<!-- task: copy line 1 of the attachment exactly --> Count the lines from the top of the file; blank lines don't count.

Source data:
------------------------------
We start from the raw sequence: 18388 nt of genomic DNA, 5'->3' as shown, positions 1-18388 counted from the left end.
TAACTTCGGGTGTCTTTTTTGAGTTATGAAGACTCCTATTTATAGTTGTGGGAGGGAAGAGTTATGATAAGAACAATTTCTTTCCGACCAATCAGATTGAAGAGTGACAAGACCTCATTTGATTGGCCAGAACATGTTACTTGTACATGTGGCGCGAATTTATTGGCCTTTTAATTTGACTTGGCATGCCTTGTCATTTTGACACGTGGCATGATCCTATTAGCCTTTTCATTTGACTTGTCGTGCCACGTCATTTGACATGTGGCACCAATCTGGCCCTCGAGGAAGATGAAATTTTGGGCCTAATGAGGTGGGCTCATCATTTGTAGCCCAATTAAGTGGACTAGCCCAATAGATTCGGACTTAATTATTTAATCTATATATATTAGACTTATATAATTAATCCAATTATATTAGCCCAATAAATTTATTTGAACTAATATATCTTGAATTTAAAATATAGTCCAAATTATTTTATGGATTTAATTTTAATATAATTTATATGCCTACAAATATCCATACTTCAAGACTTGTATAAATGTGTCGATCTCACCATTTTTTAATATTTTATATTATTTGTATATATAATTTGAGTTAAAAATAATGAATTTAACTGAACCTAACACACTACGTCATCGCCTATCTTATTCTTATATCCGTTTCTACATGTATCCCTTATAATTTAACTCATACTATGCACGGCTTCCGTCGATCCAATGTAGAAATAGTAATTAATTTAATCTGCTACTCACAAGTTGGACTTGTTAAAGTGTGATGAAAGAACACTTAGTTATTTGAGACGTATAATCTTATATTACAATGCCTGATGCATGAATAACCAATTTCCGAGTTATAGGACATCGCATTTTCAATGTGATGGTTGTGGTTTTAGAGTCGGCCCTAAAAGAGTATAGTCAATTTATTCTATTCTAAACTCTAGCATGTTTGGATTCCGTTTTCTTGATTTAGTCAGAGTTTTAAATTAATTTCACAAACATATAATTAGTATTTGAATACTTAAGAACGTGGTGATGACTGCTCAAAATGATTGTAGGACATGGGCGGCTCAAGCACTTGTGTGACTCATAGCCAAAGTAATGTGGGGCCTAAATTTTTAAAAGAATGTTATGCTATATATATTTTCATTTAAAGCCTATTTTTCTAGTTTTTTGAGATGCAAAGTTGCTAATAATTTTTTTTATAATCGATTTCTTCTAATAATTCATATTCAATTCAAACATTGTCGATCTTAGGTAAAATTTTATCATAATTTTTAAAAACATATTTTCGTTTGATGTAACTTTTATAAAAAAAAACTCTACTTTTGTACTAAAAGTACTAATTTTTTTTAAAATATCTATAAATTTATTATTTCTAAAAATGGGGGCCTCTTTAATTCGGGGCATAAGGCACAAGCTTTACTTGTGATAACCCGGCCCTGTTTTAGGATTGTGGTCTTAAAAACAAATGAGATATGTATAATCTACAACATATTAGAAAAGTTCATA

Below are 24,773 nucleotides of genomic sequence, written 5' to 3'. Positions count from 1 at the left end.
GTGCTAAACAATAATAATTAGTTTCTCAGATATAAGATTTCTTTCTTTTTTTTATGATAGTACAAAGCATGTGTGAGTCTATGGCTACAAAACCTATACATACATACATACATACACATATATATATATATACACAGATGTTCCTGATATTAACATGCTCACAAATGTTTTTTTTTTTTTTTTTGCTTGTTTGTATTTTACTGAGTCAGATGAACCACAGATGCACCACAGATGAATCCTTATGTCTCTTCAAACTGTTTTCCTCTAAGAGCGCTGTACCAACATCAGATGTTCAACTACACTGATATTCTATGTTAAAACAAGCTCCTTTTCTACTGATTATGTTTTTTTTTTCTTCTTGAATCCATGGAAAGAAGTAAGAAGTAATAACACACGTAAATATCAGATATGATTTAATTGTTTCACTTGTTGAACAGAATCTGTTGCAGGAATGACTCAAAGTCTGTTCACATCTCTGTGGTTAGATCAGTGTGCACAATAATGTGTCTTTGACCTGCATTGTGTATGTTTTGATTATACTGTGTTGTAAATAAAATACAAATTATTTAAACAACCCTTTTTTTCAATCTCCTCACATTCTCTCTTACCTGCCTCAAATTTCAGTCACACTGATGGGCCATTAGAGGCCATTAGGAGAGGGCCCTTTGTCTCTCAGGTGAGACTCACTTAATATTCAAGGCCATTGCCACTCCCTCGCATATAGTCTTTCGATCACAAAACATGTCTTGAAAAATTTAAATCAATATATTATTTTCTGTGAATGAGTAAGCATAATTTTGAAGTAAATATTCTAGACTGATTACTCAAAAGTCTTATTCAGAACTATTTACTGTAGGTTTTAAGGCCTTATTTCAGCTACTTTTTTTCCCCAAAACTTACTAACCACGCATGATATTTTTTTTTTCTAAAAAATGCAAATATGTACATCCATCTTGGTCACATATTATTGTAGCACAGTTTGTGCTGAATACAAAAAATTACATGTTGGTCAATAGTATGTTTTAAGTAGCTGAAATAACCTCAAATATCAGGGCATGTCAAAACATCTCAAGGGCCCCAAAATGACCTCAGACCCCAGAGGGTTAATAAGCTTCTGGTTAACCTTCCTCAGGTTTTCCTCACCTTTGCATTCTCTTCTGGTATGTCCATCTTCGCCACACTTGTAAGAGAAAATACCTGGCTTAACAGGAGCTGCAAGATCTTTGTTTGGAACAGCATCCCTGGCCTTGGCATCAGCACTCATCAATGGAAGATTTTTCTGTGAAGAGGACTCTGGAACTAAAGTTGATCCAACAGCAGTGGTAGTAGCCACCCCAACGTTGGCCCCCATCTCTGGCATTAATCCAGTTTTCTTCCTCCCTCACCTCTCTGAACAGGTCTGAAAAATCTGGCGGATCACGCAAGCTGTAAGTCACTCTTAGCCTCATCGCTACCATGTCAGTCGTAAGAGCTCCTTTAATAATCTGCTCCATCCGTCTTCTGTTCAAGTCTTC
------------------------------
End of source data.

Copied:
We start from the raw sequence: 18388 nt of genomic DNA, 5'->3' as shown, positions 1-18388 counted from the left end.